In the Blog
There is an Ocean in My Soul: On the Current State of Trans and Genderqueer Punk
Photo: Ryan Russell
Chances are you’re familiar with Against Me! or Laura Jane Grace. The punk band and their frontwoman have been around for a while and have been gaining exposure in queer and trans communities due to Grace’s activism and status as a role model.
But Against Me! are far from the only punk band talking about transgender and genderqueer topics and inspiring listeners to listen to their gender nonconformist hearts. Inspired by my love for their album Transgender Dysphoria Blues and attending a recent Against Me! gig, I went searching for more voices and found angry, political rock music that tells individual stories of gender rejection as unique as the people playing it.
Against Me! have been around for 18 years now. They’ve released six studio albums, their second live album is forthcoming this fall, and they tour relentlessly whether they have a current album to promote or not. Their lineup has changed several times over.
Frontwoman Laura Jane Grace is the band’s constant amidst almost two-decades of chaos. Indeed, the Against Me! name has come full circle, again becoming synonymous with her work and ideas just as it was 18 years ago.
In its current state, Against Me! is a vehicle for Grace’s gender-based musings, frustrations, breakthroughs, and joys. After coming out as a trans woman three years ago, her longtime band crumbled and was slowly put back together from the ground up. The resulting album, recorded with band members James Bowman, Atom Willard, and Inge Johansson, was a spiritual and stylistic breakthrough. 2014’s Transgender Dysphoria Blues sounds vital, hard-won, gasping alternatively with relief and frustration. The band’s commitment is fresh, and it shows.
Transgender Dysphoria Blues found a home on my turntable almost exclusively for about four months. I couldn’t get over the way Against Me!’s mainstream rock sound on New Wave and White Crosses melded with the anger and rough imagery of their earlier work to form something new. The lyrics were truer, the anger was realer. It felt important and signified bigger changes in the punk scene. It also signalled a slight shift in my own listening habits and the music I sought out.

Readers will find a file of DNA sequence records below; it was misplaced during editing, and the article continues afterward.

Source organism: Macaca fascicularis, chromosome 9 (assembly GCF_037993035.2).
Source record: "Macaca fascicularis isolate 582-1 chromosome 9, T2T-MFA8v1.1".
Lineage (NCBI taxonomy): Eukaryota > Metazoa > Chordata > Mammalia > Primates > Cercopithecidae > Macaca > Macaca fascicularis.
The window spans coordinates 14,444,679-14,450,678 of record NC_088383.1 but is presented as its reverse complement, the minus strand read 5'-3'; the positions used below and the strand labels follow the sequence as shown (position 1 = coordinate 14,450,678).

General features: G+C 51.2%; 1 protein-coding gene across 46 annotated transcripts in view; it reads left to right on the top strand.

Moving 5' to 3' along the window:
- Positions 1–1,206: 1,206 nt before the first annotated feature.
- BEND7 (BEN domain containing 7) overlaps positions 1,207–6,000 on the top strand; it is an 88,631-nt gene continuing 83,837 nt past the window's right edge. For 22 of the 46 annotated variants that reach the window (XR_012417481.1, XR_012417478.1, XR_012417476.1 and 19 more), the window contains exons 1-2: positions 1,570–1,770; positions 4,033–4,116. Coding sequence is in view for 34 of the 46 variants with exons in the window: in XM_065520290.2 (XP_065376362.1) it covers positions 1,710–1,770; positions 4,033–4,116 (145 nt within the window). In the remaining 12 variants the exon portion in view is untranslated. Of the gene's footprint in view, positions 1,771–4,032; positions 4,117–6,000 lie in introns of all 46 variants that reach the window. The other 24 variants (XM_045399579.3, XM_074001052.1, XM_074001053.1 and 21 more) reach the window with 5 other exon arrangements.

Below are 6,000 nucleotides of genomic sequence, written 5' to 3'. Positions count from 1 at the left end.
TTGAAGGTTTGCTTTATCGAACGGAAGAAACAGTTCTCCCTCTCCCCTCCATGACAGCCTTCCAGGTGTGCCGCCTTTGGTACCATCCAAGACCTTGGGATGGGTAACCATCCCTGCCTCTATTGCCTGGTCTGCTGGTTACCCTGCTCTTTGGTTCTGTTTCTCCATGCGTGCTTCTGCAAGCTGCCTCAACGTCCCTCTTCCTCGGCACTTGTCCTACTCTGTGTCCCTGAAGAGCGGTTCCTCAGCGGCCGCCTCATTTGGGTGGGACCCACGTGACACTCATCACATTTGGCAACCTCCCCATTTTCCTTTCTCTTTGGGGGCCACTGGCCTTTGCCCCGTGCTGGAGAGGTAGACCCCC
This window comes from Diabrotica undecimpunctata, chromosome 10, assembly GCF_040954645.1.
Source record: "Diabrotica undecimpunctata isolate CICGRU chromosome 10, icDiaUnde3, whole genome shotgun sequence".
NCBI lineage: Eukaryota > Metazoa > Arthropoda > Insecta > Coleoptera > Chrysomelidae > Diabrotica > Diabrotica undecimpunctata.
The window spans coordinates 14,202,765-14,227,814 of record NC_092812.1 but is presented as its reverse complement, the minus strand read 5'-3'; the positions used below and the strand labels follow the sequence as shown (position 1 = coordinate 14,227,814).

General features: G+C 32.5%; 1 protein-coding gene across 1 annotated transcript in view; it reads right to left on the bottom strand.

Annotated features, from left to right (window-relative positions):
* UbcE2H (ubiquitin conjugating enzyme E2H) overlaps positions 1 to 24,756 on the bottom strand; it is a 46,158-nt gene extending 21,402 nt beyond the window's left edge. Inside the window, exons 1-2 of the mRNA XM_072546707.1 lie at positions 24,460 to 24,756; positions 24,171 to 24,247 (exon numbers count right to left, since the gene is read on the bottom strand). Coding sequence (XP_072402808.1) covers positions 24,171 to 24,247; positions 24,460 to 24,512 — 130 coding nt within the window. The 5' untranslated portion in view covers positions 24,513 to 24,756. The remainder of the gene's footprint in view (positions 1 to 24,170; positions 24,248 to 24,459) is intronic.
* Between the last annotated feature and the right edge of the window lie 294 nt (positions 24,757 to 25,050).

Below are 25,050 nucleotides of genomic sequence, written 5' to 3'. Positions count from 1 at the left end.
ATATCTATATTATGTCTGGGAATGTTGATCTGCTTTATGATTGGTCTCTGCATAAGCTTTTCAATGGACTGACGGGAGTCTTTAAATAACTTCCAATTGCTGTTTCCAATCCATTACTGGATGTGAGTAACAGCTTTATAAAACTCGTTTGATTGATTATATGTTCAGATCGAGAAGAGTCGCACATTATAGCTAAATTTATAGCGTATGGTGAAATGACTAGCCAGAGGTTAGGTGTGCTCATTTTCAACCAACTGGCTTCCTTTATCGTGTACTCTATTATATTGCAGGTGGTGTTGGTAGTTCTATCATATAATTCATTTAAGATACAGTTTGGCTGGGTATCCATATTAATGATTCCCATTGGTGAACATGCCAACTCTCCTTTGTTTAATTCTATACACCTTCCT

I had never listened to much contemporary queer or genderqueer punk. I came of age, musically and otherwise, after riot grrrl and its queercore subsection had come and gone. Sleater-Kinney, L7, and Team Dresch all sounded amazing—urgent and angry—around 2004 when I started getting into these bands, but there was a break in that scene that I didn’t sense until after I heard Transgender Dysphoria Blues.
Photo: Jessica Flynn
Listening to Transgender Dysphoria Blues led me to pay more attention to queer, genderqueer, and trans punk. Shortly after my Against Me! reawakening, I discovered Worriers, whose first full-length (Imaginary Life, recently released on Don Giovanni) was produced by Grace herself. Frontperson Lauren Denitzio, previously of The Measure, formed Brooklyn-based Worriers as a showcase for their own pop-punk songs and has recruited a revolving lineup of friends to fill out the collective, currently Mikey Erg, Lou Hanman, Audrey Zee Whitesides, and Rachel Rubino.
Denitzio uses they/them/theirs pronouns (as expanded on in the song of the same name on Imaginary Life) and their music explores queer and genderqueer issues alongside meditations on the artist and activist life. Their words and delivery make Worriers’ songs immediately relatable - this is the kind of band you excitedly tell your activist friends about, happy you’ve found someone who eloquently sings about the joys and struggles of critical thinking and creative living.
Worriers released a 12” EP in 2013 called Cruel Optimist, after cultural theorist Lauren Berlant’s book Cruel Optimism and its central principle that “something you desire might actually be an obstacle to your flourishing.” Denitzio picks up this theory and makes it their own with the line “what doesn’t kill you just makes you a mess” on the title track.